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BC Farmer's MarketFarmer's markets provide a convenient weekly source of fresh food.
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Children love farmer's markets
A little sampling for 3 young boys
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BC Farmer's Market
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Shopping for seasonal fresh produce
Shopping for seasonal fresh produce at a local farmer's market
Farmers markets are community hubs where people meet, local food is celebrated, and where innovative food businesses are born. When markets thrive, the business community around them thrives too.
A new publication from the BCAFM, Planning for Successful Farmers’ Markets in Towns and Cities: A Best Practices Guide for Municipalities, explains how municipalities can plan for successful, vibrant farmers markets in their community.
There are now more than 125 farmers markets in BC with 3,000 vendors, of which 1,000 are farmers. Their local economic benefits for municipalities are substantial. According to the Economic Benefits Study led by Dr. Dave Connell of University of Northern BC and funded by Investment Agriculture Foundation, Canada, and Vancity, shoppers in 2012 spent $114 million at farmers markets and an additional $59 million at neighbouring businesses. Sales generated at BC’s farmers’ markets increased an incredible 147% from 2006 to 2012. Farmers markets provide the primary source of revenue for over half of farmer vendors in BC.
Markets offer a place for innovative start-ups to test new food products. Holy Crap launched their artisanal cereal company at the Sechelt farmers’ market and now sells to over 600 retailers across North America and internationally.
“Farmers’ markets are obviously good for farmers, but they are also good for our communities. I know that they just bring life and help re-energize our communities”. Mark Dalton, MLA Coquitlam Burke-Mountain
“Developers are starting farmers’ markets like the River District farmers’ markets started by Parklane Homes in south Vancouver” said Elizabeth Quinn, Executive Director of the BC Association of Farmers’ Markets (BCAFM). “Developers know what’s good for business.”
The social and environmental benefits of farmers markets for municipalities are equally significant. In Naramata their major grocery store is 15 km away, and so the farmers market provides a convenient weekly source of fresh food. In BC 77% of the produce at markets is sustainably grown and because they are local the transportation distances far shorter than the average 5,364 km that imported food travel to our grocery stores.
Market Success with Municipalities
While farmers’ markets provide a wide range of benefits and opportunities, not all municipalities have policies and systems in place to support their success.
Planning for Successful Farmers Markets In Towns and Cities: A Best Practices Guide for Municipalities elaborates on the need for collaboration between local government staff and market organizers to create supportive and aligned policies.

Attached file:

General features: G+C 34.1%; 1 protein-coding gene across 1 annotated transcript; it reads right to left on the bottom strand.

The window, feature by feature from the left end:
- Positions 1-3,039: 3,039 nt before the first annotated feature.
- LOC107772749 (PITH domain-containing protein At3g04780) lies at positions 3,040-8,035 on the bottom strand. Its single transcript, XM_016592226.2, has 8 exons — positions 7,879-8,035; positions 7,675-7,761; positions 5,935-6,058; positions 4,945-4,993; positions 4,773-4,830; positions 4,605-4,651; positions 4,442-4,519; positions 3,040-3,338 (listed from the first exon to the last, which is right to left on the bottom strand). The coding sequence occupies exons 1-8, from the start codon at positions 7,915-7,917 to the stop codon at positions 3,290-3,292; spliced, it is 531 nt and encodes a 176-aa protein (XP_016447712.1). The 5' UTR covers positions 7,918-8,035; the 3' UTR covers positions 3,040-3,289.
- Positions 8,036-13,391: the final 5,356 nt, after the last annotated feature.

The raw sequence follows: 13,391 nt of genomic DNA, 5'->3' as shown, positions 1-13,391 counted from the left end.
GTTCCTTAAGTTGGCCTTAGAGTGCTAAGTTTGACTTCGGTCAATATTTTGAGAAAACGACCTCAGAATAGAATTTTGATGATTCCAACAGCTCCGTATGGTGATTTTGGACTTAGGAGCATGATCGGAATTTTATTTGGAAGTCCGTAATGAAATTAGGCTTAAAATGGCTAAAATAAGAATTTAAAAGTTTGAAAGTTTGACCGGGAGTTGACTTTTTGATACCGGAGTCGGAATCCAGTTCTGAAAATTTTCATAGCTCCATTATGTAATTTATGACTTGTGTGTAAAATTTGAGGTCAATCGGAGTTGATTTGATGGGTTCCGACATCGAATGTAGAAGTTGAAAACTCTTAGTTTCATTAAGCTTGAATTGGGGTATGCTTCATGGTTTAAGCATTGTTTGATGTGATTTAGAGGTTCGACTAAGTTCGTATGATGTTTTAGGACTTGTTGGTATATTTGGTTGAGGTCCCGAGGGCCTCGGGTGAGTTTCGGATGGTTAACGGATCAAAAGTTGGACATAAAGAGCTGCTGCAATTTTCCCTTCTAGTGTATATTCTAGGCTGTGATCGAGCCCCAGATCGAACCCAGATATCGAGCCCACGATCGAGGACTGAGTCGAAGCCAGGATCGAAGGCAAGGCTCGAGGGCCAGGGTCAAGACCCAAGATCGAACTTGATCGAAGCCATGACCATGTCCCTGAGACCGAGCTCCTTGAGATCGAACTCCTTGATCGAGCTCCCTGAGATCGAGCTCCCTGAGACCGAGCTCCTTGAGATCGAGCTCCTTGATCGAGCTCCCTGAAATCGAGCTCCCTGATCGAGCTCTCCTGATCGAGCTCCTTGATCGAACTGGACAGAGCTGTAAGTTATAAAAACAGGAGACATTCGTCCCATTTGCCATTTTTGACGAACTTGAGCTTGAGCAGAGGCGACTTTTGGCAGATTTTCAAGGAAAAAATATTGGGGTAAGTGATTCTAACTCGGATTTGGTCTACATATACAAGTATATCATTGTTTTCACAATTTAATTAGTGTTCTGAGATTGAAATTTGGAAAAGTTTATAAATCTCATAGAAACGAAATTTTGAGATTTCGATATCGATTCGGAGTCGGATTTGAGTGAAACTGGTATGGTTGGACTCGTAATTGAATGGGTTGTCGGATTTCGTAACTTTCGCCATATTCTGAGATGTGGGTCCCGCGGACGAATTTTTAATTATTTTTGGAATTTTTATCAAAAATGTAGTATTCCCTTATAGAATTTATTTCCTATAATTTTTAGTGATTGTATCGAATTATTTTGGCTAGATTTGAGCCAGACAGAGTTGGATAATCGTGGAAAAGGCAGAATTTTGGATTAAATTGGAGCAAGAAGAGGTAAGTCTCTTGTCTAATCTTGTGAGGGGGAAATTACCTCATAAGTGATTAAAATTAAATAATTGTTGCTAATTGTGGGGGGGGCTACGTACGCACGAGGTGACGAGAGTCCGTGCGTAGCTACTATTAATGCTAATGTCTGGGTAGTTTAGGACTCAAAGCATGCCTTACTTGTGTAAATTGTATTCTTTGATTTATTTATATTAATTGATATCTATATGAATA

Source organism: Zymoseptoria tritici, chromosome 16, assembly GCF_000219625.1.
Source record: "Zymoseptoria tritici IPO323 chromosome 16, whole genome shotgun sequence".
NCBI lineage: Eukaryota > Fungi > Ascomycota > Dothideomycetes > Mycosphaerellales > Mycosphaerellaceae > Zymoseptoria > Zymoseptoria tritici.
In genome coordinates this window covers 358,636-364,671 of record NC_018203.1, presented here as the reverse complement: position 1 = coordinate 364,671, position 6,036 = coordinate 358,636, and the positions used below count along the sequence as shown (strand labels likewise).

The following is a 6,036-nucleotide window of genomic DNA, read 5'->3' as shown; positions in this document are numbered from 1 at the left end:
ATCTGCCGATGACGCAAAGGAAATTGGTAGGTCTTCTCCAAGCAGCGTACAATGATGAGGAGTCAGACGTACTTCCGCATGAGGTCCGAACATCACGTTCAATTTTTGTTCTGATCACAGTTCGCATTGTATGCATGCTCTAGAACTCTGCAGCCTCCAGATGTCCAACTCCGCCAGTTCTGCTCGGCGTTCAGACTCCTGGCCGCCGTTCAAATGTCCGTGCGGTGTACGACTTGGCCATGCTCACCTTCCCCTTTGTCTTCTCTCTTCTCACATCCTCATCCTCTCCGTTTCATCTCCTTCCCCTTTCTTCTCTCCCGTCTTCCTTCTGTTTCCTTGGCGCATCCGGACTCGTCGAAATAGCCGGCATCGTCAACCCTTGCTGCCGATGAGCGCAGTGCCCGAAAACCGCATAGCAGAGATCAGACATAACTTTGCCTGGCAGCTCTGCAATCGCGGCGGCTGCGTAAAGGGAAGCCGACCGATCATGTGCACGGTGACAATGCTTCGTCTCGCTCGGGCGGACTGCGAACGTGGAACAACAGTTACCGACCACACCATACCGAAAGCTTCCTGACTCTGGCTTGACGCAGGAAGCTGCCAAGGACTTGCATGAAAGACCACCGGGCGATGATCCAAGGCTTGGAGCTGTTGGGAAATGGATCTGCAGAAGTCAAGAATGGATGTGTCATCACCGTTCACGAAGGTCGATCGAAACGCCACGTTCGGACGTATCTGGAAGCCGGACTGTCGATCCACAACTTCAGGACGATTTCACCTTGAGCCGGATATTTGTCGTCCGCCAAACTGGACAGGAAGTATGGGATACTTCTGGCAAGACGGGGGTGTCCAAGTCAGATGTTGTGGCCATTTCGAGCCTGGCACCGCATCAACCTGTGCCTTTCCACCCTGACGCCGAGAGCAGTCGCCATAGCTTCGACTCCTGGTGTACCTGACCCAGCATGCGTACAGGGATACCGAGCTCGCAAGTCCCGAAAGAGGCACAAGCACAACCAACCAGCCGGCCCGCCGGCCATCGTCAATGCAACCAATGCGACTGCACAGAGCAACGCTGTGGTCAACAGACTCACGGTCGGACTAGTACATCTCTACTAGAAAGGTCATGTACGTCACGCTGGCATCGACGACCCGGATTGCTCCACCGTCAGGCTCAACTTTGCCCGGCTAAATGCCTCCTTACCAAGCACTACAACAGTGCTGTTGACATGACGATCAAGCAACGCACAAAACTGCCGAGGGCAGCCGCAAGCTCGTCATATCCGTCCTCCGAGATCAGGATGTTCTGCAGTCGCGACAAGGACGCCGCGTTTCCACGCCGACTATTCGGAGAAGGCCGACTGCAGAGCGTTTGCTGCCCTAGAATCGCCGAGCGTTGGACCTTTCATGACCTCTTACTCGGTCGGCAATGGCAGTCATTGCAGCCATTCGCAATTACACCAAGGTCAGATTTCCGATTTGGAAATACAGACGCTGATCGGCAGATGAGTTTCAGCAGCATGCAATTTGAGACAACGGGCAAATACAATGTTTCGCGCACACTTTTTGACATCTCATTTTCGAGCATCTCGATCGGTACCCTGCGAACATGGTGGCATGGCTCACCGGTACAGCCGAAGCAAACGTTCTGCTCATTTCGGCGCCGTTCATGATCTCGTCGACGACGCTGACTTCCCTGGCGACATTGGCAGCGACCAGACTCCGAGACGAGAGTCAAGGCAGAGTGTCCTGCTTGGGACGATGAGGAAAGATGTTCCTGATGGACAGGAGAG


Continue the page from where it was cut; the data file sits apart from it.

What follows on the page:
A comprehensive coordinated plan for farmers markets that involves all necessary departments including bylaws, zoning, parks, land use and permits can smooth the process not only for the market organizers but also for staff in those departments. The City of Langford has embedded support for farmers’ markets in their Official Community Plan (OCP), and has found that the Langford market has been a positive addition to the downtown centre and surrounding businesses.
“For a farmers’ market to succeed you first need the support of your council and then the support of the staff”. Michelle Mahovlich, Director of Engineering at the city of Langford
With encouragement from the Vancouver Farmers Markets a two-year interim policy was put in place in 2010 by the City to eliminate restrictions and streamline the approval process for new and returning farmers’ markets. In February of this year Vancouver City Council approved the Vancouver Food Strategy, which supports the doubling of farmers markets to 22 by 2020.
The guide includes a Farmers’ Market Score Card to measure how market-ready a municipality is. To support farmers markets a number of specific areas have been identified.
Defining farmers’ markets as a venue where products are sold directly by the producers is essential for municipalities to differentiate farmers’ markets from other types of markets.
“Simply acknowledging farmers’ markets in a Downtown revitalization strategy or sustainability strategy can strengthen municipal support for farmers’ markets” said Elizabeth Quinn, Executive Director of the BC Association of Farmers’ Market.
Securing an appropriate long-term location provides the needed stability for markets so vendors can rely on the venue year after year. Parking lots, temporary street closures, vacant lots, can all become market locations, if zoning allows. The City of Vancouver recently adjusted their zoning bylaws to be more market-friendly so all zones, with only one exception, are available for market sites.
Infrastructure needs for a successful farmers’ market include power, onsite storage, water, seating and washrooms. Power is needed frozen meats and refrigerated eggs. Washrooms add to the comfort of patrons and vendors alike. The City of Kamloops has provided storage for barricades, tables, and other market materials at one of their pump stations close to the market site.
Municipalities can play an essential role in securing all the benefits of a farmers’ market provides for their community. Working collaboratively with market organizers will help ensure the success of their farmers’ markets for years to come.
Planning for Successful Farmers Markets In Towns and Cities: A Best Practices Guide for Municipalities is available by emailing the BCAFM at
firstname.lastname@example.org or calling 604-734-9797